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Surviving the Group of Death


Vincy Heat’s qualification for the second round of the Digicel Caribbean Cup signals a maturity of our football. Placed into a group with two teams, who have made it the World Cup before and St Lucia a formidable contender completing the quartet, it was dubbed as the Group of Death.

There was the belief that St Vincent and the Grenadines would have been one of the team’s for early elimination. Who would have believed that the former Digicel Cup holder Jamaica could have been a first round casualty? {{more}}

The projection was that Vincy Heat and St. Lucia would have fallen. Vincy Heat has a history of slow starts. Last time the Digicel Cup was on, Vincy Heat faced the prospect of being booted out when their last match approached. They were held to draws by British Virgin Islands, one apiece, and saw Bermuda come from two goals adrift to record a three all tie.

Fans recall that the stage was set nicely for the Vincentians when the BVI squad shocked Bermuda, delicately placed to progress after a win over Cayman Islands and the draw with Vincy Heat.

Vincy Heat then completed a routing of Cayman Islands and topped the group and left the other spot for BVI.

It is a pity that Vincy Heat could not capitalise on their momentum, and fell prey to the Soca Warriors.

Normally, one would have expected the Vincentians to buckle having lost to Haiti.

But the Reggae Boyz were mesmerised.

Even with our lack of facilities and apparent nonchalant approach to the matches, the team succeeded. And that happened by virtue of self-belief.

The Jamaicans reduced the lead and placed themselves within striking distance of a draw.

But the Vincentians were fired up and held their nerves. Home support would not be an intimidation.

With that fillip under their wings, Vincy Heat was not about to surrender. And the manner in which they disposed of their St Lucian neighbours was testimony of a squad that knew the objective of the exercise.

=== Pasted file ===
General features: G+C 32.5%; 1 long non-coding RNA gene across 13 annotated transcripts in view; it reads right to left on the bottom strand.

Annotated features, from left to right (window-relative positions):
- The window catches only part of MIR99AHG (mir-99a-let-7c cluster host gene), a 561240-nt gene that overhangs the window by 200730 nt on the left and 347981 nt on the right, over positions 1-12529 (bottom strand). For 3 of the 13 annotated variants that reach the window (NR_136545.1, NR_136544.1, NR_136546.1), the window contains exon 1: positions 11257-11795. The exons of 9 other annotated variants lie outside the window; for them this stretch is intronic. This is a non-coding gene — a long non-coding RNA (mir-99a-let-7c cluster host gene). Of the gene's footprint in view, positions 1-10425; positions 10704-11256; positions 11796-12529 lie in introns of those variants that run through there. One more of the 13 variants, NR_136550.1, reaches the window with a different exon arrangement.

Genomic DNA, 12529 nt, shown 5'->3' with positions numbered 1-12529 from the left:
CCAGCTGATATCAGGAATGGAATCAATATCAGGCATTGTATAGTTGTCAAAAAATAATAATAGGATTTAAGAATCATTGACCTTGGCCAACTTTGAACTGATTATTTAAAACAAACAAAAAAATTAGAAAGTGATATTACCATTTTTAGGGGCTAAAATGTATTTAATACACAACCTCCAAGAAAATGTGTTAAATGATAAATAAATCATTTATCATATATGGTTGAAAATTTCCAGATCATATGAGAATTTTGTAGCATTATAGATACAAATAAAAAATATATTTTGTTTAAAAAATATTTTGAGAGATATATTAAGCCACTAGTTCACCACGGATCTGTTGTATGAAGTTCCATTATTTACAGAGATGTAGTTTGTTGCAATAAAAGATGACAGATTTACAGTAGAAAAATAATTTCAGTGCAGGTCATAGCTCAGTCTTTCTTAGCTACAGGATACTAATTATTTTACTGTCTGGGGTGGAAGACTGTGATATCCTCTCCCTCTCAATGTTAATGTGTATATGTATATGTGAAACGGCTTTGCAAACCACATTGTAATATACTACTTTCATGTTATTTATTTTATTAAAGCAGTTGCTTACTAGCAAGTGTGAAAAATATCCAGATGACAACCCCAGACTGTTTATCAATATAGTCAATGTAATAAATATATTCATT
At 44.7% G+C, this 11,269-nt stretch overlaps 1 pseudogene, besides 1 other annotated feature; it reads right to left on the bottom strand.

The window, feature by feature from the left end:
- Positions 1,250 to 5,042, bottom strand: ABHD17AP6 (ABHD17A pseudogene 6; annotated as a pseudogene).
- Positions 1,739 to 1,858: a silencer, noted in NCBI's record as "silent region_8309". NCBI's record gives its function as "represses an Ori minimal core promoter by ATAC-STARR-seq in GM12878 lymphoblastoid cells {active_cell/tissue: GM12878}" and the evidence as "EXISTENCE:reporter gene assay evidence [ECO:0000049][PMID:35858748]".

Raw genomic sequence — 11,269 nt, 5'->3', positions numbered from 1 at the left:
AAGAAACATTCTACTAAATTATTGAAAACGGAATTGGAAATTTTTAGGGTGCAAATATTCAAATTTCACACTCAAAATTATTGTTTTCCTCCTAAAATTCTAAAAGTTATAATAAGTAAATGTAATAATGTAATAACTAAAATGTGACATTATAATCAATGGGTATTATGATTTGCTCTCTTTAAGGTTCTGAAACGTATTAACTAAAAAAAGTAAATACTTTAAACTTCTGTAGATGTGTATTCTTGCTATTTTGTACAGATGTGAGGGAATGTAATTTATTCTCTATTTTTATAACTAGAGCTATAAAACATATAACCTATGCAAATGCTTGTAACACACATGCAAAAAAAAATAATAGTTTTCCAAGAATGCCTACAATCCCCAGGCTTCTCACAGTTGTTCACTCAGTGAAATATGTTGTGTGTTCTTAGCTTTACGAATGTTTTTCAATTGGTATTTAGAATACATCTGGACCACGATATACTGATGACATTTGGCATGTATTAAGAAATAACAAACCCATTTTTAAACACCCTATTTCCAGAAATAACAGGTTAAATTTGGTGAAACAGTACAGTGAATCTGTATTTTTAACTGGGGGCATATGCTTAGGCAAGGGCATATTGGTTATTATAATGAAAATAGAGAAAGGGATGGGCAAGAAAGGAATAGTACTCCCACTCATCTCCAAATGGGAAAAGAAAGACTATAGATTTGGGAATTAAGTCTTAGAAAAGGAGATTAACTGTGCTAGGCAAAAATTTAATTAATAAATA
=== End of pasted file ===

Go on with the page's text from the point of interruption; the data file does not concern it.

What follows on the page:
Not only was a massive win necessary, but tactically, it was a case of not leaving anything to chance. The Haitians could have accommodated Jamaica and arrange for them both to qualify.

Having won the head to head encounter, goal difference and numbers were significant, a point not lost on the Vincentians when they dealt with St Lucia.

Our first task has been accomplished.

It is down to Barbados, Bermuda, and Bahamas in the second round carded for Barbados in November 19 to 23. Two teams go through to the finals in Trinidad and Tobago January 31 to February 11.

We would not be resting on our laurels. Having seen the Soca Warriors on the world stage and reminiscing how close the encounters were with that squad, we could entertain thoughts that Trinidad and Tobago got for their World Cup appearance could have been ours.

Being smaller than T&T, you could imagine what the world would have been saying.

All that is water under the bridge.

We have overcome the psychological barrier that we were no match for certain teams.

The defining moment still remains that one nil “draw” with Mexico. Having played with ten men for most of the match and seeing the Central American giants panting for breath, a new air of confidence dawned on us. The only thing was that Soca Warriors mustered enough aplomb to thwart our advances.

It would never be that way again, and Jamaica felt the wrath of our vengeance.

There is a lot to be done. The actors must complete the script and provide the logistical support for the squad so as to ensure that the groundwork is in place for our advance. This is the nurturing stage for our 2010 World Cup preparations in South Africa. We cannot be left out of the big times. The talent and skill have been obvious. It is a matter of condensing everything into an acceptable melting pot as a formula for our stability.